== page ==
In April 2017, representatives from the Department of Environmental and Natural Resources Office, local governmental officials from five municipalities in Guimaras, National Government Agency heads, chairpersons of Peoples Organizations, and participating state universities and colleges signed a Memorandum of Agreement (MOA) to “strengthen and revitalize the network of management for the protection of the Marine Protected Areas (MPAs) in the island-province of Guimaras.” This was prompted by the Coastal and Marine Ecosystems Management Program (CMEMP), a commitment by involved parties to “comprehensively manage, address, and effectively reduce the drivers and threats of degradation of the coastal and marine ecosystems in Guimaras and to achieve and promote sustainability of ecosystem services, food security, and climate change resiliency.” Like Carroll’s work, the memorandum acknowledges the importance of MPAs and demonstrates a commitment to regional cooperation to address issues of global climate change. However, these efforts do not stop at the regional level—they have since escalated to a national level.
The Philippine government has made a bold commitment to establishing climate resilience by building a “back-up city” to Manila called New Clark City. The city will incorporate green design to minimize emissions and infrastructure like “no-build zones” as a climate change adaptation practice. The Philippines is taking an extra step to minimize its ecological footprint by mixing lahar, locally-sourced remnants from volcano explosions, with concrete to construct its buildings. These measures illustrate careful and thoughtful design to minimize impacts on and effects from global climate change. While New Clark City is being planned to incorporate green technology, the critical difference in climate resiliency is the geographic location. New Clark City will be built at a higher elevation away from any fault lines and protected by a mountain range. It is projected to be completed in about 30 years, and Carroll predicts this will eventually transition to become the new capital city. This project illustrates the immense efforts that the national government is dedicating to global climate change resiliency.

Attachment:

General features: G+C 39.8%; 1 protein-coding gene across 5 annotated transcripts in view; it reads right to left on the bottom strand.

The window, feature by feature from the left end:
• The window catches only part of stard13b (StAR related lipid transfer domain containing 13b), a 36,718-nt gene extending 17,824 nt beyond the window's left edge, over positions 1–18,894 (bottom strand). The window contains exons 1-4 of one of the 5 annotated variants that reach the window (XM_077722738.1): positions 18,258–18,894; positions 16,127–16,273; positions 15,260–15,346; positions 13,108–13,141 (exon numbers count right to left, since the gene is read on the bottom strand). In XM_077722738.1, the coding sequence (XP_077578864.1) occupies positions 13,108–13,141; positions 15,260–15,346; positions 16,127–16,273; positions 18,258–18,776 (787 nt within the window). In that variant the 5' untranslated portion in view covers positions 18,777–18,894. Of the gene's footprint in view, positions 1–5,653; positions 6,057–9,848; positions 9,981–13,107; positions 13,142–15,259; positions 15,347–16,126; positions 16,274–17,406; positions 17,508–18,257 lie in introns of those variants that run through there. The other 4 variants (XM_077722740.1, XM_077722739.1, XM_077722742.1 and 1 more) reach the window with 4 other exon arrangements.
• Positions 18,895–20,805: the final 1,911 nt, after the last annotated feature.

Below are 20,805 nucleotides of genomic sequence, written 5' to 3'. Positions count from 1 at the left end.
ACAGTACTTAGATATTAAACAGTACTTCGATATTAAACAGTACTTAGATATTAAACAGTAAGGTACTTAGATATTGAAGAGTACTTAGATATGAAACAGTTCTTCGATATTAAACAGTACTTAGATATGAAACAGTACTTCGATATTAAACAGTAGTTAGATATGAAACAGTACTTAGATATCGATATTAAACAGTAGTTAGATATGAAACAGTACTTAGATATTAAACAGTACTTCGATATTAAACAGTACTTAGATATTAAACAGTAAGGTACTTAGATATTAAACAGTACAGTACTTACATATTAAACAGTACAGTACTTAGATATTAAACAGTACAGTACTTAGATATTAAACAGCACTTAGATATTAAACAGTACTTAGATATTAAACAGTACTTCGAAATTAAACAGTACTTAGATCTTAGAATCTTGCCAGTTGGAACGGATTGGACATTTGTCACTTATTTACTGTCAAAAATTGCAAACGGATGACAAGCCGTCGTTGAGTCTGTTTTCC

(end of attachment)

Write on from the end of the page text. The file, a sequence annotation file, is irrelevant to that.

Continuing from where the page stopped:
Carroll returned to the Philippines in November 2017, where a new Peace Corps volunteer was working to expand the sanctuary that he had built.
The Philippines should be commended for its continued dedication at multiple levels to promote climate change resilience, having devoted a tremendous effort over the years towards combating global climate change and equipping itself for its repercussions.
Robert Carroll is a biologist at FirstCarbon Solutions. After creating and facilitating coastal resource management planning and assessment workshops in Guimaras communities, he conducted extensive marine research with Oregon State University and the Oregon Department of Fish and Wildlife. At FCS, Robert helps clients ensure environmental regulatory compliance and permitting, including performing field studies, conducting research, and providing support for environmental impact reports and assessments.
FirstCarbon Solutions, an ADEC Innovation, advances sustainable practices around the world and helps organizations responsibly grow and operate their businesses. For more information on the effectiveness of sustainability plans, download our white paper.